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Can You Take Your Dog Scuba Diving?

Yes, if you have the money to put them in a full helmet for breathing.

So far, no one has developed a scuba course for dogs, and there is no off-the-shelf diving gear for dogs.

Teaching them to breathe correctly, how deep they can dive, and how to decompress without their human companion would be next to impossible.

Some dog owners take their pets scuba diving.

But this activity should only be tried by master divers, with special equipment designed for their dogs.

The most notable endeavor cost the designer around $40,000 and resulted in the world’s first dive-certified dog.

Do not be discouraged, though, because there are other ways that you can spend time with your dog on the water.

Can dogs hold their breath underwater?

Of course, they can. Watch your dog drink.

A dog’s whole snout goes into the water, so your pet has to know how not to breathe when necessary.

Some dogs are natural divers and can hold their breath for several seconds.

Labrador retrievers and other water dogs recover fowl and other animals and often dive for their prey.

If they could not hold their breath, this would not be possible.

Most mammals can hold their breath. It is instinctual, but how long one can hold their breath takes practice.

That goes for both humans and canines.

Once you have taught your dog to swim, teaching it to dive is as simple as tossing its favorite toy into the water.

First, teach your dog to swim.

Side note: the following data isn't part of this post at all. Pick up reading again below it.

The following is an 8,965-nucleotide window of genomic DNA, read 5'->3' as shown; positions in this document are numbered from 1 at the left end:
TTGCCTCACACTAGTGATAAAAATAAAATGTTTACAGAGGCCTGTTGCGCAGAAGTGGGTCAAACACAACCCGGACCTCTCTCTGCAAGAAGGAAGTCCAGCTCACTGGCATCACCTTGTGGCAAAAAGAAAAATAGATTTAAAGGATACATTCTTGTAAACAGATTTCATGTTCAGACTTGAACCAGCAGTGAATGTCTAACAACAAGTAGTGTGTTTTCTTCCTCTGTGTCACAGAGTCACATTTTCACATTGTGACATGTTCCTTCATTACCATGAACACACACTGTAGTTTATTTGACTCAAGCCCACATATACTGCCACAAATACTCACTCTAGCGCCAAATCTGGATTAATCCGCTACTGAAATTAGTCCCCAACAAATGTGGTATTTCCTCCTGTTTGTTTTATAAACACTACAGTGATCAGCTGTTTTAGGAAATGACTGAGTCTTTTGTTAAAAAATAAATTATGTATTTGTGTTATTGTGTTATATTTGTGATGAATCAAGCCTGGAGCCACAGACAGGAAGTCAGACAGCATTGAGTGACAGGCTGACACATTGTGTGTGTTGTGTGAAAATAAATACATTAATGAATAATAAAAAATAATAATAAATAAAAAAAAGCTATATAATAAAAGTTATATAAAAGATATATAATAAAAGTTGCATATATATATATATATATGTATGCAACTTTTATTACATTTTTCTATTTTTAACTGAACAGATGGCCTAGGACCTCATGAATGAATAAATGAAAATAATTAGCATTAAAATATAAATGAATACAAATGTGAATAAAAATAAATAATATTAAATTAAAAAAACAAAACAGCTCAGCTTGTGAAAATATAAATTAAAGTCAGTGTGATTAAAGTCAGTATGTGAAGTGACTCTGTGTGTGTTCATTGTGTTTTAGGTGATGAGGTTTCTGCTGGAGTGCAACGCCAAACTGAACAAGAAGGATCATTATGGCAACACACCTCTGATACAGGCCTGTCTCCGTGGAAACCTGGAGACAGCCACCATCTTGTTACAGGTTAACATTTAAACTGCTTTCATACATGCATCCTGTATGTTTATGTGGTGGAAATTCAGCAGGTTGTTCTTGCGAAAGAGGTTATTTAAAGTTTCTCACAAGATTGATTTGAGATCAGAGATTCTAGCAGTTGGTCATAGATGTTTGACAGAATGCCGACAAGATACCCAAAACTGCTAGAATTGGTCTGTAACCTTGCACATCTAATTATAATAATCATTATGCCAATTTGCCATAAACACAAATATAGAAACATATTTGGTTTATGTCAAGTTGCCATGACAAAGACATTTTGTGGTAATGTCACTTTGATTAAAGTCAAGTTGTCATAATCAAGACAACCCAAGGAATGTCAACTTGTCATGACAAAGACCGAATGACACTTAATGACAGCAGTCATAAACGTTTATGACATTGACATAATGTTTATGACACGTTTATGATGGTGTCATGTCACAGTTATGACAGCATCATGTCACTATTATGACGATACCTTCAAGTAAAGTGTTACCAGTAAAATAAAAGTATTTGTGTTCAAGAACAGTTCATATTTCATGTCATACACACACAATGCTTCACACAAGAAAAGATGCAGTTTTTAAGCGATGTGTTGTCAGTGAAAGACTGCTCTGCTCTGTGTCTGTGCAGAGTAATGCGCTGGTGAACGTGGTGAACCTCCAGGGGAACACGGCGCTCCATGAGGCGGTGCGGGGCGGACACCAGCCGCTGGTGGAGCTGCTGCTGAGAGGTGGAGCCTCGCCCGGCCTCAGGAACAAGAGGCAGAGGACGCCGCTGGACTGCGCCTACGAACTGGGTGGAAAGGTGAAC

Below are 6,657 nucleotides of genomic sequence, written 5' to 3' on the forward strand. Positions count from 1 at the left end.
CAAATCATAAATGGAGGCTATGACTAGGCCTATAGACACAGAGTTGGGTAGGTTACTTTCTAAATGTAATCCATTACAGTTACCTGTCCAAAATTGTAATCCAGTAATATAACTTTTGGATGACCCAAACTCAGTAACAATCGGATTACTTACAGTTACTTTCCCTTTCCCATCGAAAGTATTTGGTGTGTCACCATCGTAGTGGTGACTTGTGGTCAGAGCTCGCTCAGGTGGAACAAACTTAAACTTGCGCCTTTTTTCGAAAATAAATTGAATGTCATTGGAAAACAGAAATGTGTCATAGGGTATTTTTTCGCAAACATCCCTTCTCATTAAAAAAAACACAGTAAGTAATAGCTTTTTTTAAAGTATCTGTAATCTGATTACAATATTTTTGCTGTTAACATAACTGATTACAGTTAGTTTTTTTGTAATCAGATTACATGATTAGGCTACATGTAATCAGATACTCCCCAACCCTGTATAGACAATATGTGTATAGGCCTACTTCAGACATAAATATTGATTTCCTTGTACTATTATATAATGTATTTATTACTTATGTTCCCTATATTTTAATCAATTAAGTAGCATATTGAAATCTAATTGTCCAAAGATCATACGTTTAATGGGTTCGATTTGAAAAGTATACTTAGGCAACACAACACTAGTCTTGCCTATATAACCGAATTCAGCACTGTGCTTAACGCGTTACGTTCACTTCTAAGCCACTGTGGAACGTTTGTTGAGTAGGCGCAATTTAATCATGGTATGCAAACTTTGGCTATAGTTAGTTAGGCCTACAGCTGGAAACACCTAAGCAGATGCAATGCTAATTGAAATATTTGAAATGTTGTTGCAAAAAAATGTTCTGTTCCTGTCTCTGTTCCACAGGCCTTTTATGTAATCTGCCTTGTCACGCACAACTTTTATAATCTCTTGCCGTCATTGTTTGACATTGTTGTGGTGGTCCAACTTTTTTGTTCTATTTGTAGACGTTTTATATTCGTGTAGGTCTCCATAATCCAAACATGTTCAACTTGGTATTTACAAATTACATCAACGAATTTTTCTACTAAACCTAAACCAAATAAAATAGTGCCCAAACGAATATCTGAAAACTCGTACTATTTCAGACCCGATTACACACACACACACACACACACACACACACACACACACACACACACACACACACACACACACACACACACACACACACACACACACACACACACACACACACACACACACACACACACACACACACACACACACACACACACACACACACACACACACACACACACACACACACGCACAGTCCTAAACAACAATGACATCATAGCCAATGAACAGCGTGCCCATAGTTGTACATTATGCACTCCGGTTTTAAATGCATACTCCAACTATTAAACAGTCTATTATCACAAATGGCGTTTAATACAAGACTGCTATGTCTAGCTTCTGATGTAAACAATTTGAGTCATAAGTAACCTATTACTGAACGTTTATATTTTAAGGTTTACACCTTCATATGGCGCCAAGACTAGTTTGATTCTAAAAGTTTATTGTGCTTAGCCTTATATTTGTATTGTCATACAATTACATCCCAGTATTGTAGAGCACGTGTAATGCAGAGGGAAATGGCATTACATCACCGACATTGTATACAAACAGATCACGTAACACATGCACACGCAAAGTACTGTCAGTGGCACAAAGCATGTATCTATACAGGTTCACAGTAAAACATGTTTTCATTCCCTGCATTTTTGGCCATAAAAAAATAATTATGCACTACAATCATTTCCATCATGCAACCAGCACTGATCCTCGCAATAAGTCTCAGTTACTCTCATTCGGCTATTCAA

Not all dogs are drawn to the water, and some may fear it.

So, before you teach your dog to dive for objects, you must first get it used to swimming with you in the water.

If you have a dog that is timid around water, equip it with a life vest.

In addition, a dog flotation device will give you, and your pet added security and a way to grab hold of it safely.

Choose a day when the water is warm in a quiet location to begin swimming lessons for your furry friend.

Start in shallow water, and then move to deeper water, as pups get surer of themselves.

If you are practicing in open water, at the beach, bay, or river, be mindful of currents, the temperature of the water, and boaters.

Keep your first sessions short and be mindful of polluted water, which could make Fido sick if he swallows too much while swimming.

Too much of any water can make your pup sick if they ingest too much, so keep your first swim sessions short.

Now you can teach your dog to dive!

Not SCUBA, but you can teach your pet to retrieve rocks and toys from the water once they are comfortable swimming.

To practice, take one of their toys with you on your swimming expeditions, toss it in, and wait.

Some dogs will get the idea very quickly, while others may never dive for you.

Does it matter if your dog can swim and dive?

It can if you spend a lot of time on the water or live near a river, lake, or ocean.

Many people take their dogs with them aboard their boats.

If they know how to swim and are comfortable around water, they will be safer.

Always put a lifejacket on your buddy if you are around the water, especially when boating.

Even though they can swim, wind, waves, and other boats can confuse and exhaust them before you can retrieve them from the water.

You can if you have the time and money.

A spoof article still circulates on the internet that claims PADI (Professional Association of Diving Instructors) has a course that teaches dogs to SCUBA.

That would be great, but it is not happening anytime soon.

Taking your dog SCUBA diving would be risky, but taking them swimming and diving for rocks is suitable for your dog’s health and yours.

Since you cannot take your best friend diving today, find a beach and go for a swim.

They will be just as happy because all that matters is that they are spending time with you.

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National Canine Research Association of America